JAXA have announced the deployment of five CubeSats from the International Space Station (ISS) planned for Thursday, September 27 at around 1510 UT will be broadcast live on the web.
Four of the CubeSats carry Amateur Radio payloads, they are F-1, FITSAT-1, WE-WISH and TechEdSat.
CubeSats in the JEM-Small Satellite Orbital Deployer (J-SSOD)
The small satellites were transported to the ISS in the HTV-3 (Kounotori 3) cargo vessel that blasted off on anH-IIB rocket from the Tanegashima Space Center on Saturday, July 21 at 0206 UT.
The cargo vessel arrived at the ISS on July 27 and the ISS Canadarm2 robotic arm was used to install the HTV-3 to its docking port on the Earth-facing side of the Harmony module at 1434 UT. The CubeSats were then unloaded by the Expedition 32 crew.
Astronaut Akihiko Hoshide KE5DNI installing the small satellite deployer J-SSOD on the sliding table of Kibo module’s airlock. Image by JAXA, September 21, 2012
Japanese astronaut Akihiko Hoshide KE5DNI will use the ISS Kibo robot arm to deploy the pods. Previous deployments of amateur radio satellites have only been possible when the astronauts have performed an Extravehicular Activity (EVA). The Kibo robot arm could enable a larger number of satellite deployments in the future.
Once deployed the CubeSats should have a life-time of about 5 months before they burn-up in the Earth’s atmosphere.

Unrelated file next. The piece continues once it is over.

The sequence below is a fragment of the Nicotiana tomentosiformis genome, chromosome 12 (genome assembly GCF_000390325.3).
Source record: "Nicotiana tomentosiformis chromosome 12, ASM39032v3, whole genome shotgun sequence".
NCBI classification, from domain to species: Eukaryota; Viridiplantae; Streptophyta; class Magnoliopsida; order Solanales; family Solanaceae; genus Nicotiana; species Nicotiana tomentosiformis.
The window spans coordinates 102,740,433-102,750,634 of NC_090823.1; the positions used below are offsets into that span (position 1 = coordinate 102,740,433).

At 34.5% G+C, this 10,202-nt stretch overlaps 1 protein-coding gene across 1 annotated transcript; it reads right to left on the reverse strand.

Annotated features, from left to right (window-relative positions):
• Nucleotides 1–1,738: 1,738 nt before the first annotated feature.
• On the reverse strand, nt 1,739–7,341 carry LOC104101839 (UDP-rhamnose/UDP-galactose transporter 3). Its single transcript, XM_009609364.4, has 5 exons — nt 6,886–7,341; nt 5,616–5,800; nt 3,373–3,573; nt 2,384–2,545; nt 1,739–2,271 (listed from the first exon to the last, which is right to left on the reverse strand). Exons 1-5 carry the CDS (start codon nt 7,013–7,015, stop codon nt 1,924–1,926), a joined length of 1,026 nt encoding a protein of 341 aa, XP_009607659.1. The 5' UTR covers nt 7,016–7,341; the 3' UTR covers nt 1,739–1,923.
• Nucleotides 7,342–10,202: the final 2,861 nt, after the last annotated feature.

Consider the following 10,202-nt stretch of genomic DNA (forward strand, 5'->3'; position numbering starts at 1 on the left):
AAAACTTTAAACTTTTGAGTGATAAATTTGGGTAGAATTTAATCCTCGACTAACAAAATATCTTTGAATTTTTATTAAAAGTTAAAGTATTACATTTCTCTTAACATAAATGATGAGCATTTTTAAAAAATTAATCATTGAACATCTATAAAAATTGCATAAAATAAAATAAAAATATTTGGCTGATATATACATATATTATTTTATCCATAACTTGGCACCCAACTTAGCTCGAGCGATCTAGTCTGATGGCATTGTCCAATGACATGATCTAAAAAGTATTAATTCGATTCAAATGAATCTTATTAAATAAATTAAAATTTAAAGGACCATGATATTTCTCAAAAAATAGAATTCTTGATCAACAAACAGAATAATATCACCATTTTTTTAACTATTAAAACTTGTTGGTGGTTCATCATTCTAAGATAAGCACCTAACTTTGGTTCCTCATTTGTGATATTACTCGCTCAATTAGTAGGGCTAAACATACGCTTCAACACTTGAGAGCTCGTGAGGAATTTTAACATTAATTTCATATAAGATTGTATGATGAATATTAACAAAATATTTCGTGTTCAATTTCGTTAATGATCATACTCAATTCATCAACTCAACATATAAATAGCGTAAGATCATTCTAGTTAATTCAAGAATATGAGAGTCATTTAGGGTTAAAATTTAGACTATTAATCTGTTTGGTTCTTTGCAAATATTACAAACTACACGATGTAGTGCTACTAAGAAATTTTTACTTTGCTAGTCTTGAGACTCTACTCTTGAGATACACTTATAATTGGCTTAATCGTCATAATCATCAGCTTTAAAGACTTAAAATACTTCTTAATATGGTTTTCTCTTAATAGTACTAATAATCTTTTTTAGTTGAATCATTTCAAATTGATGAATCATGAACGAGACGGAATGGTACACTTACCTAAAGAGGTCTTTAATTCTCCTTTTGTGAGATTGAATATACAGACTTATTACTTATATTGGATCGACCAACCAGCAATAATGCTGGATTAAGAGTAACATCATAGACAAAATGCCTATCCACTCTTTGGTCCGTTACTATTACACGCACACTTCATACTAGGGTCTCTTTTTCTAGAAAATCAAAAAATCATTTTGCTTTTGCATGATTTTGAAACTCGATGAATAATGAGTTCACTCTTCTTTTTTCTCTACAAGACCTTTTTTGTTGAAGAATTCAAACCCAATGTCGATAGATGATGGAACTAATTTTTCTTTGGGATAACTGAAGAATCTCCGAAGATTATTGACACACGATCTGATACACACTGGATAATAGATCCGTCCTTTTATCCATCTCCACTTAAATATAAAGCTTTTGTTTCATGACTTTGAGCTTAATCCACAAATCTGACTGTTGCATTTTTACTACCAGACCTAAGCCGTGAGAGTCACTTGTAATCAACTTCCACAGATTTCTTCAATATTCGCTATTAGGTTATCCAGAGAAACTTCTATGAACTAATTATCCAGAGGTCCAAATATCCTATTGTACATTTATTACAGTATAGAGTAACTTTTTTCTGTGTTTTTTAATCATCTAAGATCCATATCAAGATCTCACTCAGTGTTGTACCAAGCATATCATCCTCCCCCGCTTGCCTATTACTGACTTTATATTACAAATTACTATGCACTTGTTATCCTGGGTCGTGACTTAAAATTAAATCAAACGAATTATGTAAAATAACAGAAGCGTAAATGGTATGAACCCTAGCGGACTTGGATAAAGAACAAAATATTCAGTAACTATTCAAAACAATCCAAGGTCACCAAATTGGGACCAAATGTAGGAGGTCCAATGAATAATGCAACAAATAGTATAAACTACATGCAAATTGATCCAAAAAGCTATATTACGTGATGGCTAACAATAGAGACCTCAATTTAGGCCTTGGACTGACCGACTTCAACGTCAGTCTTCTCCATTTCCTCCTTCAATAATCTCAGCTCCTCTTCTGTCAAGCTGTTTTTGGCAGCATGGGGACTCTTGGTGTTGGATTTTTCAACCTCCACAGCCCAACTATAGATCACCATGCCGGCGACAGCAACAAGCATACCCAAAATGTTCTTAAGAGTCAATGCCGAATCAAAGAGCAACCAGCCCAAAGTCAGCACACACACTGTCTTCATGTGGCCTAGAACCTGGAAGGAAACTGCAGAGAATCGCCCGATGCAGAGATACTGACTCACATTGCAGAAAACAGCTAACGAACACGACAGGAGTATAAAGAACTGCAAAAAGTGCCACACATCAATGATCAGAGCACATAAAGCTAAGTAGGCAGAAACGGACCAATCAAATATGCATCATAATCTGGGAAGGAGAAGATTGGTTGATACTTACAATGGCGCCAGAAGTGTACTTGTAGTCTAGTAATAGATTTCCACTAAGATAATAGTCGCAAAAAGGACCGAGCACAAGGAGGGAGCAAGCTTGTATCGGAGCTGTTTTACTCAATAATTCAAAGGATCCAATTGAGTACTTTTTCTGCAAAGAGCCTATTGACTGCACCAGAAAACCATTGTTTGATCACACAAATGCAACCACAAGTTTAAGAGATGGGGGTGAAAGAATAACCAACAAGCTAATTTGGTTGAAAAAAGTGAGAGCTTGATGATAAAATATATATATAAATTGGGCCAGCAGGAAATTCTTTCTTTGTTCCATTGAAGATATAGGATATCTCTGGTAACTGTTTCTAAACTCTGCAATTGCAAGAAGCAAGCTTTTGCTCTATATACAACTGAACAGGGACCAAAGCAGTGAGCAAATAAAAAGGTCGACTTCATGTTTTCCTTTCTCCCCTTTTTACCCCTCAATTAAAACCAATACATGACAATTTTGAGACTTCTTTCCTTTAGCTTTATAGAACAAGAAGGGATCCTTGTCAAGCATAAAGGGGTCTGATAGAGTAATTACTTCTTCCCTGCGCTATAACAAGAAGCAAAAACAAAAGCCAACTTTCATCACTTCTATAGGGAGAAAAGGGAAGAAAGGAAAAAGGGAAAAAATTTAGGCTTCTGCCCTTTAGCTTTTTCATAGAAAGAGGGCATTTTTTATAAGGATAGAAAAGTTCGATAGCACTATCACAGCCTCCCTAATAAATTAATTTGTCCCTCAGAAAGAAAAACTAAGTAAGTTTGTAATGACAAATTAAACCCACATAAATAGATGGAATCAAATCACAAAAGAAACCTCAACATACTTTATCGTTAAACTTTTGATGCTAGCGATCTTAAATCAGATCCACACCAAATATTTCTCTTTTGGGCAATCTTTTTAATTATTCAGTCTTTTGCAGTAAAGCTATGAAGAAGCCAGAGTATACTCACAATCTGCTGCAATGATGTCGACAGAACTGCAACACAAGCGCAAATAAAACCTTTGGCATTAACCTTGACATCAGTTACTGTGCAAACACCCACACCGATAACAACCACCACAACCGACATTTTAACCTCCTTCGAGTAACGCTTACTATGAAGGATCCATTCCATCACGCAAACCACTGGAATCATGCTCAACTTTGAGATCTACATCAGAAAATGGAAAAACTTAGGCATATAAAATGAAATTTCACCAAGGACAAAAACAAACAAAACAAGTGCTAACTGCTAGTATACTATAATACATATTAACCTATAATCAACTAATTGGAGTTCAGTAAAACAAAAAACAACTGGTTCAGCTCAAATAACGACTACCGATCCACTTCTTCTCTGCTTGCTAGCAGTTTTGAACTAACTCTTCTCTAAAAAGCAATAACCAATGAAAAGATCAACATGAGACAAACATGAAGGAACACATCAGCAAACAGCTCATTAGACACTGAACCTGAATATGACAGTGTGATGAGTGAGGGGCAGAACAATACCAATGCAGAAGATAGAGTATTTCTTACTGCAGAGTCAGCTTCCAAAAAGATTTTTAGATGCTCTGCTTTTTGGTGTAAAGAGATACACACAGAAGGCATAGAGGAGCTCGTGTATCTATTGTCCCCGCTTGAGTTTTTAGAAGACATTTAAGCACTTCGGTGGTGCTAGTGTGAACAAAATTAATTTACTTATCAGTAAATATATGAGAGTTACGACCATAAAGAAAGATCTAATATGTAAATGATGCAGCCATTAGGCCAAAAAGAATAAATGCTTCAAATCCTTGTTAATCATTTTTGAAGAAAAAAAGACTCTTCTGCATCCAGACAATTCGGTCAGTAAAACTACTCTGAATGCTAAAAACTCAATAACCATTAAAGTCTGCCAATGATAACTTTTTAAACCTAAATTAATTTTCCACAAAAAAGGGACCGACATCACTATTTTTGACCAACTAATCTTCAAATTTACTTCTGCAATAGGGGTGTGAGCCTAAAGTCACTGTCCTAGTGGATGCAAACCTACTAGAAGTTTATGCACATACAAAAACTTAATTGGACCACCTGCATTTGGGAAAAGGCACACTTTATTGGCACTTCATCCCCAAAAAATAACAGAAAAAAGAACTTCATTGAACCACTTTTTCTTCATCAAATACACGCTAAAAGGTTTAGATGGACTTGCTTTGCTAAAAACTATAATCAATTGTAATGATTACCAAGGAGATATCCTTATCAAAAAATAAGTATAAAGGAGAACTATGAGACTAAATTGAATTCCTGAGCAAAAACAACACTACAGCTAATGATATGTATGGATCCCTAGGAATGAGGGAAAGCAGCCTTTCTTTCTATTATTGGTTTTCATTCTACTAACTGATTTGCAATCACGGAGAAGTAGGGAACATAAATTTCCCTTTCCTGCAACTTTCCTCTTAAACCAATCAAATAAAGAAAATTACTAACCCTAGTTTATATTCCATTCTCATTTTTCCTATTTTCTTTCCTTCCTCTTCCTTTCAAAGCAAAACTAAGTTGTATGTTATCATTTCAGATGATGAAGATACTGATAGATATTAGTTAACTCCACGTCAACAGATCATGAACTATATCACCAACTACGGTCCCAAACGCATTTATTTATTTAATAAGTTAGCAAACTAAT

Takushi Tanaka JA6AVG reports that the first two satellites RAIKO and WE-WISH should be deployed manually around 1510-1520 Sept. 27 UT. The other three satellites FITSAT-1, F-1, and TechEdSat should be deployed by remote around 1630-1640 Sept. 27 UT.
Thu Trong Vu XV9AA reports that 30 minutes after deployment from the station, F-1 will begin transmitting beacon alternatively on its main and backup channels. Telemetry and beacon data from F-1 contain critical information about the satellite’s health (battery & solar cell voltages, temperature readings) and they are very important to us, especially in the first week of operation. Thus, we would like to ask the amateur radio community to help in tracking and receiving data from the F-1 CubeSat.
More information and guide to download F-1 telemetry decoder can be found at
http://fspace.edu.vn/?page_id=27. Decoded data can be submitted to us via
the telemetry decoder or by sending to me directly (firstname.lastname@example.org), audio
records are highly appreciated.
The CubeSat frequencies are:
On-board camera for earth observation mission
Yaesu VX-3R 1, 437.485 MHz FM downlink:
o Solar cell power only, operates in sunlight only
o Output power: between 0.1W and 0.3W depending on illumination, half-wave dipole antenna
o Morse code beacon (10 chars) using FM CW every 30 seconds, listenhere
Yaesu VX-3R 2, 145.980 MHz FM downlink:
o Rechargeable battery, operates in dark and sunlight
o Output power: max 1.0W, half-wave dipole antenna
o AFSK 1200bps, half duplex, one AX.25 packet every 60 seconds
Infrared camera for environmental studies
Telemetry downlink on 437.505 MHz
High-speed data test, high power LED visual tracking
CW Beacon 437.250 MHz,
FM Data 437.445 MHz,
High speed data 5840.00 MHz.
Telemetry downlink on 437.465 MHz. It is also carrying SatPhone ground station hardware and will use it communicate via the Iridium and Orbcomm satellite phone networks, a first for a CubeSat.
RAIKO – the only non-amateur radio CubeSat
http://tinyurl.com/RAIKO-CubeSat (Google English)
2U CubeSat, photography, Ku-band beacon